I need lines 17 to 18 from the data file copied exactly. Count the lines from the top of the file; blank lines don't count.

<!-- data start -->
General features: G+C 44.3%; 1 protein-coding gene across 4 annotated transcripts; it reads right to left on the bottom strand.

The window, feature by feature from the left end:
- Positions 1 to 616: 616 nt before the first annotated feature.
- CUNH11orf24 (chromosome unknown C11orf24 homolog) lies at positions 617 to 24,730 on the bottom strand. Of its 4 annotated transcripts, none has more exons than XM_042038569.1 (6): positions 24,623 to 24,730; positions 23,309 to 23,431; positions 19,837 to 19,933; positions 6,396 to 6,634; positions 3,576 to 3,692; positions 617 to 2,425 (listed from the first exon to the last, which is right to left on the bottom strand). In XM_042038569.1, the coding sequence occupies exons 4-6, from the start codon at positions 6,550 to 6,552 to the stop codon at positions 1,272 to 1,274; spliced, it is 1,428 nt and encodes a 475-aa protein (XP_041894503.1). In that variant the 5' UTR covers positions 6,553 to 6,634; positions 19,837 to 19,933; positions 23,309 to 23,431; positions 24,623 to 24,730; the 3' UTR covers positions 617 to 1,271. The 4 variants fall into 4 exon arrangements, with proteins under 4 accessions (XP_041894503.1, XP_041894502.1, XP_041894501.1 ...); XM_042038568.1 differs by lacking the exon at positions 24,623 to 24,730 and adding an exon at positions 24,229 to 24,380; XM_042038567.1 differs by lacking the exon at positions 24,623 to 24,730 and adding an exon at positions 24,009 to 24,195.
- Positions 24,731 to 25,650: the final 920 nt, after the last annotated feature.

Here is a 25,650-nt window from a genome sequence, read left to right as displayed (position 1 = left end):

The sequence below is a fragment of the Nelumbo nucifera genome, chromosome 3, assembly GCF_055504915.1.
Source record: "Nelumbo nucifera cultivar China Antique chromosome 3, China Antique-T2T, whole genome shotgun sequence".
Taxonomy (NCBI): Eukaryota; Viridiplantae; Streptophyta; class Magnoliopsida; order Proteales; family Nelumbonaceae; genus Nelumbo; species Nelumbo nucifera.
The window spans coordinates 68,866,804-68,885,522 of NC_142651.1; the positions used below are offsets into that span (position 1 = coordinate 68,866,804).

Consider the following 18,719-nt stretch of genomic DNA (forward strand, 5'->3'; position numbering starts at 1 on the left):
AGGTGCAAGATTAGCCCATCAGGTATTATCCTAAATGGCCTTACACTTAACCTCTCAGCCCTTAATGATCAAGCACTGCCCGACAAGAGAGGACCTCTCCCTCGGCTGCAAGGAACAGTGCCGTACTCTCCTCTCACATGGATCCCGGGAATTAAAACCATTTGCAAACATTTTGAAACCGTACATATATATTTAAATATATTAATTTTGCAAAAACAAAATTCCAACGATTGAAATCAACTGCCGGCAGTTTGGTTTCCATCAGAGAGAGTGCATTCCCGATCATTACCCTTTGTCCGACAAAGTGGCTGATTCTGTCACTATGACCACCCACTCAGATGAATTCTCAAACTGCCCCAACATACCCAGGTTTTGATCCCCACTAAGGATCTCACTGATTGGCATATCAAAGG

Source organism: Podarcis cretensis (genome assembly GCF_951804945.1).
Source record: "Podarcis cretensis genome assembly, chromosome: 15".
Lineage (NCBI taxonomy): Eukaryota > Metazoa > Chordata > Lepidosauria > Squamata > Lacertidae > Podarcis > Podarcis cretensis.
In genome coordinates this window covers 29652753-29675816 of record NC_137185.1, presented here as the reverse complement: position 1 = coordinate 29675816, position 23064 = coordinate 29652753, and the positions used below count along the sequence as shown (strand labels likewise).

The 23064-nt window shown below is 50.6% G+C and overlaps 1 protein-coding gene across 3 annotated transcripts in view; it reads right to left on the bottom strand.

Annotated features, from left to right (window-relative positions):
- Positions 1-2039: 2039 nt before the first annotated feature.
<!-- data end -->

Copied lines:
The 23064-nt window shown below is 50.6% G+C and overlaps 1 protein-coding gene across 3 annotated transcripts in view; it reads right to left on the bottom strand.

Annotated features, from left to right (window-relative positions):